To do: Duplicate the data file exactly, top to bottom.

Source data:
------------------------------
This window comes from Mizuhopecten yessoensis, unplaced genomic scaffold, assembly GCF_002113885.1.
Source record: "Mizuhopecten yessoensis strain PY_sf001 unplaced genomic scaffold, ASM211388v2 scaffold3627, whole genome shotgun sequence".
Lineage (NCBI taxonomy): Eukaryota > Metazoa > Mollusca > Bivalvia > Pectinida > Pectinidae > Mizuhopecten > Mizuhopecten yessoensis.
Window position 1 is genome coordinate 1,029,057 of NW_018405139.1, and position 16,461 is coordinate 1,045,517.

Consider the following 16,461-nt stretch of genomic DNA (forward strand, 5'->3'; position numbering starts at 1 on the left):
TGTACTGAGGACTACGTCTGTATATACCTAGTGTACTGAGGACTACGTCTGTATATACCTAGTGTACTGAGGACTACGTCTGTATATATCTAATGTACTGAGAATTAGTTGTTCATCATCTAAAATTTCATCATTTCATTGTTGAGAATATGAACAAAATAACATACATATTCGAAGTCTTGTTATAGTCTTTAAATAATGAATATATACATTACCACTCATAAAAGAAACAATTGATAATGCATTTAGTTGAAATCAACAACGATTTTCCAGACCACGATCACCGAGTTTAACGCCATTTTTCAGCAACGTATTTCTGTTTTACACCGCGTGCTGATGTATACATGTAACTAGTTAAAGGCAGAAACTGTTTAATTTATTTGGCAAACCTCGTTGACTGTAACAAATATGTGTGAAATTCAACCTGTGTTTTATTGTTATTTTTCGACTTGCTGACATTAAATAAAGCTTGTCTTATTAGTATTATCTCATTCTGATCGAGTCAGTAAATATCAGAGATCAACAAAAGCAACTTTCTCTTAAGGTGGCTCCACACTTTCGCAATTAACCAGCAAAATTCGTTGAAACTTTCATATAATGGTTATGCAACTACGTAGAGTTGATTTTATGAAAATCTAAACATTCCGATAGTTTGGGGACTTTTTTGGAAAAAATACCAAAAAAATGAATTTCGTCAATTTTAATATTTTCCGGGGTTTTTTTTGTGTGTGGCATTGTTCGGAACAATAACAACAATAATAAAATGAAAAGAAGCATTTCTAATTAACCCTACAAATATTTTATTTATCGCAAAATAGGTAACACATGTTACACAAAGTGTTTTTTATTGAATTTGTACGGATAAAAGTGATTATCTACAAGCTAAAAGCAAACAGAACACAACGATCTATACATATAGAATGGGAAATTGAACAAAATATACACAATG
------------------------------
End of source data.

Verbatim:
This window comes from Mizuhopecten yessoensis, unplaced genomic scaffold, assembly GCF_002113885.1.
Source record: "Mizuhopecten yessoensis strain PY_sf001 unplaced genomic scaffold, ASM211388v2 scaffold3627, whole genome shotgun sequence".
Lineage (NCBI taxonomy): Eukaryota > Metazoa > Mollusca > Bivalvia > Pectinida > Pectinidae > Mizuhopecten > Mizuhopecten yessoensis.
Window position 1 is genome coordinate 1,029,057 of NW_018405139.1, and position 16,461 is coordinate 1,045,517.

Consider the following 16,461-nt stretch of genomic DNA (forward strand, 5'->3'; position numbering starts at 1 on the left):
TGTACTGAGGACTACGTCTGTATATACCTAGTGTACTGAGGACTACGTCTGTATATACCTAGTGTACTGAGGACTACGTCTGTATATATCTAATGTACTGAGAATTAGTTGTTCATCATCTAAAATTTCATCATTTCATTGTTGAGAATATGAACAAAATAACATACATATTCGAAGTCTTGTTATAGTCTTTAAATAATGAATATATACATTACCACTCATAAAAGAAACAATTGATAATGCATTTAGTTGAAATCAACAACGATTTTCCAGACCACGATCACCGAGTTTAACGCCATTTTTCAGCAACGTATTTCTGTTTTACACCGCGTGCTGATGTATACATGTAACTAGTTAAAGGCAGAAACTGTTTAATTTATTTGGCAAACCTCGTTGACTGTAACAAATATGTGTGAAATTCAACCTGTGTTTTATTGTTATTTTTCGACTTGCTGACATTAAATAAAGCTTGTCTTATTAGTATTATCTCATTCTGATCGAGTCAGTAAATATCAGAGATCAACAAAAGCAACTTTCTCTTAAGGTGGCTCCACACTTTCGCAATTAACCAGCAAAATTCGTTGAAACTTTCATATAATGGTTATGCAACTACGTAGAGTTGATTTTATGAAAATCTAAACATTCCGATAGTTTGGGGACTTTTTTGGAAAAAATACCAAAAAAATGAATTTCGTCAATTTTAATATTTTCCGGGGTTTTTTTTGTGTGTGGCATTGTTCGGAACAATAACAACAATAATAAAATGAAAAGAAGCATTTCTAATTAACCCTACAAATATTTTATTTATCGCAAAATAGGTAACACATGTTACACAAAGTGTTTTTTATTGAATTTGTACGGATAAAAGTGATTATCTACAAGCTAAAAGCAAACAGAACACAACGATCTATACATATAGAATGGGAAATTGAACAAAATATACACAATG